# lognormal distribution

• May 23rd 2009, 04:44 AM
anonder
lognormal distribution
Hi all, i have a few parts to a question that I'm not too sure about, and i was wondering if anyone could help me out.

I'll start with one and add more in if i still need help.

I'm having trouble deriving the E(X) of the log normal distribution.

I believe i should be using moment generating functions of the normal distribution and applying a X = exp(Y) transformation? But I'm not entirely sure how to use them both to derive it.

Thanks!
• May 23rd 2009, 05:00 AM
Isomorphism
Quote:

Originally Posted by anonder
Hi all, i have a few parts to a question that I'm not too sure about, and i was wondering if anyone could help me out.

I'll start with one and add more in if i still need help.

I'm having trouble deriving the E(X) of the log normal distribution.

I believe i should be using moment generating functions of the normal distribution and applying a X = exp(Y) transformation? But I'm not entirely sure how to use them both to derive it.

Thanks!

Let $X$ be normal with mean $m$ and variance $\sigma ^2$, then $e^X$ is lognormal.

$\mathbb{E}(e^X) = \phi_X(1)$, where $\phi$ is the MGF/characteristic fn(I dont what people call them exactly)

Since $\phi_X(s) = \mathbb{E}(e^{sX}) = \text{exp}\left(\frac{s^2 \sigma ^2}2 + ms\right)$, we have $\mathbb{E}(e^X) = \text{exp}\left(\frac{\sigma ^2}2 + m\right)$
• May 23rd 2009, 05:07 AM
Moo
Hello,
Quote:

Originally Posted by anonder
Hi all, i have a few parts to a question that I'm not too sure about, and i was wondering if anyone could help me out.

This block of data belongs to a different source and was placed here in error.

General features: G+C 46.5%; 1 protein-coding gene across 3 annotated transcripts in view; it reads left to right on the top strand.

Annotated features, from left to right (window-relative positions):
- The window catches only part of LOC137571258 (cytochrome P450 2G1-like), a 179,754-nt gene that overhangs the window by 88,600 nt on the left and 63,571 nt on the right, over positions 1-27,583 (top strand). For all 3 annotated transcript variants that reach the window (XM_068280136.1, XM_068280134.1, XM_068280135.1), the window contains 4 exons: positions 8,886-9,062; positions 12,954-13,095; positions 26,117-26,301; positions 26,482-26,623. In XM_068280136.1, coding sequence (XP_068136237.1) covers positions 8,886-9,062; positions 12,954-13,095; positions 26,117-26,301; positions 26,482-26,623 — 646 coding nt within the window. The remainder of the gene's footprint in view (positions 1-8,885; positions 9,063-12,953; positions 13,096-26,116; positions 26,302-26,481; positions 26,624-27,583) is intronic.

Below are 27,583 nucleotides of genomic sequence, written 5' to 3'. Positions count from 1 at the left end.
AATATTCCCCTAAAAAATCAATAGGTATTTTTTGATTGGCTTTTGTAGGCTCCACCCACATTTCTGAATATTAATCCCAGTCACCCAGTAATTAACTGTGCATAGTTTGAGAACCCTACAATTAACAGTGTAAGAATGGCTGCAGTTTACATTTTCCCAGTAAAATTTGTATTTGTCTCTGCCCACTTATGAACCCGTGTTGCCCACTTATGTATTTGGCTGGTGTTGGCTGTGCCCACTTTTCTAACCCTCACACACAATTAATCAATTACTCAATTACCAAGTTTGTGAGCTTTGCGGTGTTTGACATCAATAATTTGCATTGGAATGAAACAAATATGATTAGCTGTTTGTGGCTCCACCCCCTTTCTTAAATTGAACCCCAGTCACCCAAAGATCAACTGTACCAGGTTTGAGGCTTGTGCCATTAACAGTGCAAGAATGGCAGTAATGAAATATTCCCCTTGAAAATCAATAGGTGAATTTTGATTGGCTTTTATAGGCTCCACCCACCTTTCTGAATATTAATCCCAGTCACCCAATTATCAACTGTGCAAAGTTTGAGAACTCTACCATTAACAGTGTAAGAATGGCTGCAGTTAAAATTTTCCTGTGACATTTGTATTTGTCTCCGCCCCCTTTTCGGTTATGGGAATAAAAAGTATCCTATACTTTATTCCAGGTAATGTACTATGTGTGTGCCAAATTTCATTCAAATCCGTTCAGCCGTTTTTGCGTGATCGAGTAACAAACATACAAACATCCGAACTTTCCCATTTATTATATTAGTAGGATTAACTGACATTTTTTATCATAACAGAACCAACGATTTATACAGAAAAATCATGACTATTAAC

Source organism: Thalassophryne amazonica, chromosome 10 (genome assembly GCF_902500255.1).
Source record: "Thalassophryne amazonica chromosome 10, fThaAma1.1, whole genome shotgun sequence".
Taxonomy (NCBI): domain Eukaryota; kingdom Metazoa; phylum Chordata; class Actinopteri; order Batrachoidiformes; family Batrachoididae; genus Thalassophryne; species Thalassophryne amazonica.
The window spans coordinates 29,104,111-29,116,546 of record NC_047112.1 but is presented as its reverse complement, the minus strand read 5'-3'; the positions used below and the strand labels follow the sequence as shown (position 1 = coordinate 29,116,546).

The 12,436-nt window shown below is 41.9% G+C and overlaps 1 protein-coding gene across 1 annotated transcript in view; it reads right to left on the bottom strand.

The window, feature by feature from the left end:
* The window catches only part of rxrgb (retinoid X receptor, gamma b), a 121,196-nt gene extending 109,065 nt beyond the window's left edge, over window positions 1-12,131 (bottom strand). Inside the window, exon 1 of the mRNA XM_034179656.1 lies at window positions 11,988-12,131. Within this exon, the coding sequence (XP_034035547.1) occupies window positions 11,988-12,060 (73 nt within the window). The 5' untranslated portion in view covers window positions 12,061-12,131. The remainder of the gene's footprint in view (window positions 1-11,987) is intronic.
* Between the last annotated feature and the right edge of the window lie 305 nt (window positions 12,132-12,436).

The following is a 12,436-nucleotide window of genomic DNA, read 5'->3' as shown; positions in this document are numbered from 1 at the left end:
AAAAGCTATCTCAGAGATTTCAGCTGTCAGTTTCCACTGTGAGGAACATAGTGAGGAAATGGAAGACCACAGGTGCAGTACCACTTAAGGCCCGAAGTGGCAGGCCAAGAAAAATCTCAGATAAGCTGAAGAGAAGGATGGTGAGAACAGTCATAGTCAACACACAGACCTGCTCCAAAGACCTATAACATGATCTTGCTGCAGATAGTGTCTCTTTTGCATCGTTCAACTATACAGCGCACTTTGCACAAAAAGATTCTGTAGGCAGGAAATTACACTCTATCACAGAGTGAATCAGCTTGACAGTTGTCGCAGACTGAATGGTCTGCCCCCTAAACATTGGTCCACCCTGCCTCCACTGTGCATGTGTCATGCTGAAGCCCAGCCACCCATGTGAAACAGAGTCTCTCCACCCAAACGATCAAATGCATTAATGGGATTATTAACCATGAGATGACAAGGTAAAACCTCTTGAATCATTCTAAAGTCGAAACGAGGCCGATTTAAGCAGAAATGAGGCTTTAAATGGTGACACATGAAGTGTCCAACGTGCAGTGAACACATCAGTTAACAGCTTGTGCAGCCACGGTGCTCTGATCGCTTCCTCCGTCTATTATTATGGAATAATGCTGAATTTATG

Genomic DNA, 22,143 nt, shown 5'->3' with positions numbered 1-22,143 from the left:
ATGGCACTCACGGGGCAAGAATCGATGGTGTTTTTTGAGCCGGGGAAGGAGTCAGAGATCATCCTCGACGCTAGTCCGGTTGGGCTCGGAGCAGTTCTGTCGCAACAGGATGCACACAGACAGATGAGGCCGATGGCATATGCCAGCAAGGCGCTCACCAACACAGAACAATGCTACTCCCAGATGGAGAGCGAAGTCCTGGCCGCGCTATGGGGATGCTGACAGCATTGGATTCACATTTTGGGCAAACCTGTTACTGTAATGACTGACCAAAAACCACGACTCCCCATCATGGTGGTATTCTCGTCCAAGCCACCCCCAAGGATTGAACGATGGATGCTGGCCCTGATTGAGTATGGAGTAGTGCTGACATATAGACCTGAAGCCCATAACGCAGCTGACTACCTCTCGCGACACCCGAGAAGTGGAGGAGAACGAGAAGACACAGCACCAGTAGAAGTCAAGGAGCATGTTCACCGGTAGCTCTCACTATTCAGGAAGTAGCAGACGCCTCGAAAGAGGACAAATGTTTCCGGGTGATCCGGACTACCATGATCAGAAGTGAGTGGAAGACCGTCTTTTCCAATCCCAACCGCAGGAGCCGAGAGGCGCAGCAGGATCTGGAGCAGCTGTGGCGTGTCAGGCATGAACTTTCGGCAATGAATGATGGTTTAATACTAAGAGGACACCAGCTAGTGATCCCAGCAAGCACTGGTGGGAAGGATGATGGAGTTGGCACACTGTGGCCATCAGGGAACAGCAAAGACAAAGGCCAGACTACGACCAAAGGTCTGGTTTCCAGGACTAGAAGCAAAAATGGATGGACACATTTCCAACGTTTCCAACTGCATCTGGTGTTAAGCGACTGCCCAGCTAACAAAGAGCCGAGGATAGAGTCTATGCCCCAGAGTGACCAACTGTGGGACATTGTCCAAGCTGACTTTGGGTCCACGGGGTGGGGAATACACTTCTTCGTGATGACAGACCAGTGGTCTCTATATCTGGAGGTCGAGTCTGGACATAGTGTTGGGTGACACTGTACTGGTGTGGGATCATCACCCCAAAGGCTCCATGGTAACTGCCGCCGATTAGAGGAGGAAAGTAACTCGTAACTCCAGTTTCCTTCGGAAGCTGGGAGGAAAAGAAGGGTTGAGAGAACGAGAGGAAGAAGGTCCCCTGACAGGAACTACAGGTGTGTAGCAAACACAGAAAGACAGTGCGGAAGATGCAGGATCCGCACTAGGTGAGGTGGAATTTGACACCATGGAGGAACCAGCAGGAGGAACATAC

I'll start with one and add more in if i still need help.

I'm having trouble deriving the E(X) of the log normal distribution.

I believe i should be using moment generating functions of the normal distribution and applying a X = exp(Y) transformation? But I'm not entirely sure how to use them both to derive it.

Thanks!

*without MGF* :D (yeah, I'm crazy about LOTUS)

As you said, $X=\exp(Y)$, where Y follows a normal distribution $(\mu,\sigma^2)$. So we're looking for $\mathbb{E}(\exp(Y))$.

For more convenience, we can consider $Z\sim\mathcal{N}(0,\sigma^2)$. And then, Y follows the same distribution as $Z+\mu$.
We'll calculate $\mathbb{E}(\exp(Z))$.
And from the above, we'll have $\mathbb{E}(\exp(Y))=e^{\mu}\cdot \mathbb{E}(\exp(Z))$

Z's pdf is $\frac{1}{\sigma\sqrt{2\pi}}\cdot e^{-\frac{t^2}{2\sigma^2}}$.

Using the law of the unconscious statistician (at last I can put a name on it !!! :D), we have :

\begin{aligned}
\mathbb{E}(\exp(Z)) &=\int_{\mathbb{R}} \frac{1}{\sigma\sqrt{2\pi}}\cdot e^t\cdot e^{-\frac{t^2}{2\sigma^2}} ~dt \\
&=\int_{\mathbb{R}}\frac{1}{\sigma\sqrt{2\pi}} \cdot\exp\left(\frac{-t^2+2\sigma^2 t}{2\sigma^2}\right) ~dt
\end{aligned}

Complete the square : $-t^2+2\sigma^2t=-(t-\sigma^2)^2+\sigma^4$

Hence :

\begin{aligned}
\mathbb{E}(\exp(Z)) &=\int_{\mathbb{R}} \left[\frac{1}{\sigma\sqrt{2\pi}}\cdot\exp\left(\frac{-(t-\sigma^2)^2}{2\sigma^2}\right)\right]\cdot e^{\sigma^2/2} ~dt \\
&=e^{\sigma^2/2}\int_{\mathbb{R}} \frac{1}{\sigma\sqrt{2\pi}}\cdot\exp\left(\frac{-(t-\sigma^2)^2}{2\sigma^2}\right) ~dt
\end{aligned}

But the thing in the integral is exactly the pdf of a normal distribution $(\sigma^2 ~,~ \sigma)$ !
Hence this integral is 1.

And finally, $\mathbb{E}(\exp(Z))=e^{\sigma^2/2} \Rightarrow \boxed{\mathbb{E}(X)=\mathbb{E}(\exp(Y))=\exp\left (\mu+\frac{\sigma^2}{2}\right)}$

Quote:

where \phi is the MGF/characteristic fn(I dont what people call them exactly)
As stated, this is the MGF.

The MGF is equivalent to the Laplace transform $\int e^{tx} f(x) ~dx$
The characteristic function is equivalent to the Fourier transform $\int e^{itx} f(x) ~dx$

Quote:

Since $\phi_X(s) = \mathbb{E}(e^{sX}) = \text{exp}\left(\frac{s^2 \sigma ^2}2 - ms\right)$, we have $\mathbb{E}(e^X) = \text{exp}\left(\frac{\sigma ^2}2 - m\right)$